Intramuscular hydroxyzine injections may result in severe injection site reactions (including extensive tissue damage, tissue necrosis, and gangrene) requiring surgical intervention (including debridement, skin grafting and amputation). Hydroxyzine hydrochloride intramuscular solution is intended only for intramuscular administration and should not, under any circumstances, be injected via subcutaneous administration, intra-arterial administration, or intravenous administration.

    ADVERSE REACTIONS

    Severe

    acute generalized exanthematous pustulosis (AGEP) / Delayed / Incidence not known
    tardive dyskinesia / Delayed / Incidence not known
    seizures / Delayed / Incidence not known
    thrombosis / Delayed / Incidence not known
    tissue necrosis / Early / Incidence not known
    torsade de pointes / Rapid / Incidence not known

    Moderate

    blurred vision / Early / Incidence not known
    constipation / Delayed / Incidence not known
    urinary retention / Early / Incidence not known
    dysarthria / Delayed / Incidence not known
    impaired cognition / Early / Incidence not known
    palpitations / Early / Incidence not known
    sinus tachycardia / Rapid / Incidence not known
    confusion / Early / Incidence not known
    contact dermatitis / Delayed / Incidence not known
    dystonic reaction / Delayed / Incidence not known
    ataxia / Delayed / Incidence not known
    psychosis / Early / Incidence not known
    dyskinesia / Delayed / Incidence not known
    hallucinations / Early / Incidence not known
    priapism / Early / Incidence not known
    hemolysis / Early / Incidence not known
    respiratory depression / Rapid / Incidence not known
    hypotension / Rapid / Incidence not known
    QT prolongation / Rapid / Incidence not known

    Mild

    mydriasis / Early / Incidence not known
    xerophthalmia / Early / Incidence not known
    xerostomia / Early / Incidence not known
    abdominal pain / Early / Incidence not known
    fatigue / Early / Incidence not known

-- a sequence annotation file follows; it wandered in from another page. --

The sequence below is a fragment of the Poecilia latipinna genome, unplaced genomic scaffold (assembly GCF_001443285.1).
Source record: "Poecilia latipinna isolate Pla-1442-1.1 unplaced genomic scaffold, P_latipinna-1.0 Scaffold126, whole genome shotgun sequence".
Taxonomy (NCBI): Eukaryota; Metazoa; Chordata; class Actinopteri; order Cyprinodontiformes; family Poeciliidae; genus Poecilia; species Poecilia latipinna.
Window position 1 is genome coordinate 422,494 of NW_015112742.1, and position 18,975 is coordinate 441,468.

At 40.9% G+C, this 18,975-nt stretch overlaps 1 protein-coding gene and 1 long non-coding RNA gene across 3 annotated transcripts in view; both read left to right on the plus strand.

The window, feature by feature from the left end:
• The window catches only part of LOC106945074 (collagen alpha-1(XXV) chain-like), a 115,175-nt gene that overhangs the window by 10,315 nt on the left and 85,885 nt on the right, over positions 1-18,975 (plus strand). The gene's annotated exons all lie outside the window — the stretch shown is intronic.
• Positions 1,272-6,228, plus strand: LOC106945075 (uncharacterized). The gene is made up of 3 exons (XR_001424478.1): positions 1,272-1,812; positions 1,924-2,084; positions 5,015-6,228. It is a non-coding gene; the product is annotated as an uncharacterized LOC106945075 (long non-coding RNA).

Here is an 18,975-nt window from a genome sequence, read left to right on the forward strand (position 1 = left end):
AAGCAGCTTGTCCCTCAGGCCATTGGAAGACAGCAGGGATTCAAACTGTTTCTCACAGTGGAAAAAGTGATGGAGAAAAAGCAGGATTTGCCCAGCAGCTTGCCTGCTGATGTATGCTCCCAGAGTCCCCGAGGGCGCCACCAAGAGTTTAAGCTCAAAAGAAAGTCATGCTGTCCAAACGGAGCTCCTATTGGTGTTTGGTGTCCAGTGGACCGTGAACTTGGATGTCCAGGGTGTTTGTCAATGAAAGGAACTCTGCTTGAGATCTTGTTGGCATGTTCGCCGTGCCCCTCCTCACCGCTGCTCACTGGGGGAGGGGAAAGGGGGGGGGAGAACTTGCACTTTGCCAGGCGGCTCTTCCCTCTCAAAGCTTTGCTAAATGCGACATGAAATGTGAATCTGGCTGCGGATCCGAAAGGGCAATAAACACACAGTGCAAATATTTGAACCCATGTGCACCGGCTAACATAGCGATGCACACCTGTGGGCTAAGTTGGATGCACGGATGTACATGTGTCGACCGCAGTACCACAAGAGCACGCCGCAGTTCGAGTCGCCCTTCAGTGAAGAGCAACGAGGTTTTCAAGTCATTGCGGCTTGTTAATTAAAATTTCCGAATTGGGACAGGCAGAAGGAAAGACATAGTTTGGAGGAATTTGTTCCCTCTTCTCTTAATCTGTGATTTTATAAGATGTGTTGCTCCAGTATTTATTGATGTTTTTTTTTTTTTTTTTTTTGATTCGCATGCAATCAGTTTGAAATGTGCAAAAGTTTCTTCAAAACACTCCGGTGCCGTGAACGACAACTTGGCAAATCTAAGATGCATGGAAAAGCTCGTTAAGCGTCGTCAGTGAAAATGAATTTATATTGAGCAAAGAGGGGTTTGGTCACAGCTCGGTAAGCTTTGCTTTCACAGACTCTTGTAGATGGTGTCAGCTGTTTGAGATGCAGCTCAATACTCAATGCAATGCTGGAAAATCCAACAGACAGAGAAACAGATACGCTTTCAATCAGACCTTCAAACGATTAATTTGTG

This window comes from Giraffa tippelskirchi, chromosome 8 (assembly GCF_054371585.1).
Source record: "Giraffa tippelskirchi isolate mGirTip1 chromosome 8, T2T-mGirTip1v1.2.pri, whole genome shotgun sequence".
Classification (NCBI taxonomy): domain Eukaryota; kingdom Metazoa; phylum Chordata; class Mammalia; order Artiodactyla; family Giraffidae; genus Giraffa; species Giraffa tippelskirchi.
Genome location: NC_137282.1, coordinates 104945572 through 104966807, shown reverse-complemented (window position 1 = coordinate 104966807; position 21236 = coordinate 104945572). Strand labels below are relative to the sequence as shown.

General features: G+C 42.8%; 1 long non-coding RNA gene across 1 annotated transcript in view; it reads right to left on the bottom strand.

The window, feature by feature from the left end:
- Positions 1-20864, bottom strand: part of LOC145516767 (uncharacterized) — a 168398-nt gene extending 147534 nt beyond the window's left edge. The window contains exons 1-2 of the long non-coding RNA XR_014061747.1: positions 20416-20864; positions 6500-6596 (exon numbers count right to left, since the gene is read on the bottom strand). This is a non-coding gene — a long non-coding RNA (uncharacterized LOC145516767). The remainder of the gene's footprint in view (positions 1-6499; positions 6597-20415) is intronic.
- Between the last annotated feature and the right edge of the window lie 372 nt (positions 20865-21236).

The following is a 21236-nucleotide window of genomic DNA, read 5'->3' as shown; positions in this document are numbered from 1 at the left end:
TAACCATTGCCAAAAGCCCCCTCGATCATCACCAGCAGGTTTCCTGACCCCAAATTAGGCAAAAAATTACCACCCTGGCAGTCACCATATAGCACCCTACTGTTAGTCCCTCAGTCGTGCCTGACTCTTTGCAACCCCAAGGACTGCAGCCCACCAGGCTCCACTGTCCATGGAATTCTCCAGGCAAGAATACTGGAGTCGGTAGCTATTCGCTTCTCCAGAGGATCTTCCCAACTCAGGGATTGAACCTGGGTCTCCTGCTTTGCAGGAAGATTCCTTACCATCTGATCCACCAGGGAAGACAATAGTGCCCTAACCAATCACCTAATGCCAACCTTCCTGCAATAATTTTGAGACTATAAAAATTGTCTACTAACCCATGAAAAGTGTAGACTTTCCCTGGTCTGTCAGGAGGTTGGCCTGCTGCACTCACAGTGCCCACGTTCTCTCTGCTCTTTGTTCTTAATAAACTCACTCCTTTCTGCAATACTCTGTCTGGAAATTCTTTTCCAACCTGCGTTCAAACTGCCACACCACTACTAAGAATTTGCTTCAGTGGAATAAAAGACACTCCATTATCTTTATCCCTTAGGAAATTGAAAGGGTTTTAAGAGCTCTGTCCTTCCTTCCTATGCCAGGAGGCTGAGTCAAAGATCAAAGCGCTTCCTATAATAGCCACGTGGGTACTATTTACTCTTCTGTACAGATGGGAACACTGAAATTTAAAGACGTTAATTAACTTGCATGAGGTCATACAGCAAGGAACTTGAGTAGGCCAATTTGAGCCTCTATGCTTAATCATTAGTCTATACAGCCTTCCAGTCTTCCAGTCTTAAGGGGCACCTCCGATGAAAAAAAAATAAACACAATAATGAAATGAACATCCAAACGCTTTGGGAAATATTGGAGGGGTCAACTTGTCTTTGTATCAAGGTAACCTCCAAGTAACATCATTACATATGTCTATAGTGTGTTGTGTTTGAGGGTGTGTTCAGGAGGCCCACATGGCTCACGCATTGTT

asthenia / Delayed / Incidence not known
    restlessness / Early / Incidence not known
    weakness / Early / Incidence not known
    headache / Early / Incidence not known
    dizziness / Early / Incidence not known
    drowsiness / Early / Incidence not known
    insomnia / Early / Incidence not known
    appetite stimulation / Delayed / Incidence not known
    agitation / Early / Incidence not known
    pruritus / Rapid / Incidence not known
    rash / Early / Incidence not known
    maculopapular rash / Early / Incidence not known
    urticaria / Rapid / Incidence not known
    tremor / Early / Incidence not known
    injection site reaction / Rapid / Incidence not known

    DRUG INTERACTIONS

    Acetaminophen; Butalbital: (Major) Because hydroxyzine can cause pronounced sedation, an enhanced CNS depressant effect may occur when it is combined with other CNS depressants including barbiturates.
    Acetaminophen; Butalbital; Caffeine: (Major) Because hydroxyzine can cause pronounced sedation, an enhanced CNS depressant effect may occur when it is combined with other CNS depressants including barbiturates.
    Acetaminophen; Butalbital; Caffeine; Codeine: (Major) Because hydroxyzine can cause pronounced sedation, an enhanced CNS depressant effect may occur when it is combined with other CNS depressants including barbiturates. (Major) Concomitant use of opioid agonists with hydroxyzine may cause excessive sedation and somnolence. Limit the use of opioid pain medications with hydroxyzine to only patients for whom alternative treatment options are inadequate. If concurrent use is necessary, use the lowest effective doses and minimum treatment durations needed to achieve the desired clinical effect. Educate patients about the risks and symptoms of excessive CNS depression.
    Acetaminophen; Caffeine; Dihydrocodeine: (Major) Concomitant use of opioid agonists with hydroxyzine may cause excessive sedation and somnolence. Limit the use of opioid pain medications with hydroxyzine to only patients for whom alternative treatment options are inadequate. If concurrent use is necessary, use the lowest effective doses and minimum treatment durations needed to achieve the desired clinical effect. Educate patients about the risks and symptoms of excessive CNS depression.
    Acetaminophen; Codeine: (Major) Concomitant use of opioid agonists with hydroxyzine may cause excessive sedation and somnolence. Limit the use of opioid pain medications with hydroxyzine to only patients for whom alternative treatment options are inadequate. If concurrent use is necessary, use the lowest effective doses and minimum treatment durations needed to achieve the desired clinical effect. Educate patients about the risks and symptoms of excessive CNS depression.
    Acetaminophen; Dichloralphenazone; Isometheptene: (Moderate) Additive CNS depression may occur if dichloralphenazone is used concomitantly with any of the sedating H1 blockers. Use caution with this combination. Dosage reduction of one or both agents may be necessary.
    Acetaminophen; Hydrocodone: (Major) Concomitant use of opioid agonists with hydroxyzine may cause excessive sedation and somnolence. Limit the use of opioid pain medications with hydroxyzine to only patients for whom alternative treatment options are inadequate. If concurrent use is necessary, use the lowest effective doses and minimum treatment durations needed to achieve the desired clinical effect. Educate patients about the risks and symptoms of excessive CNS depression.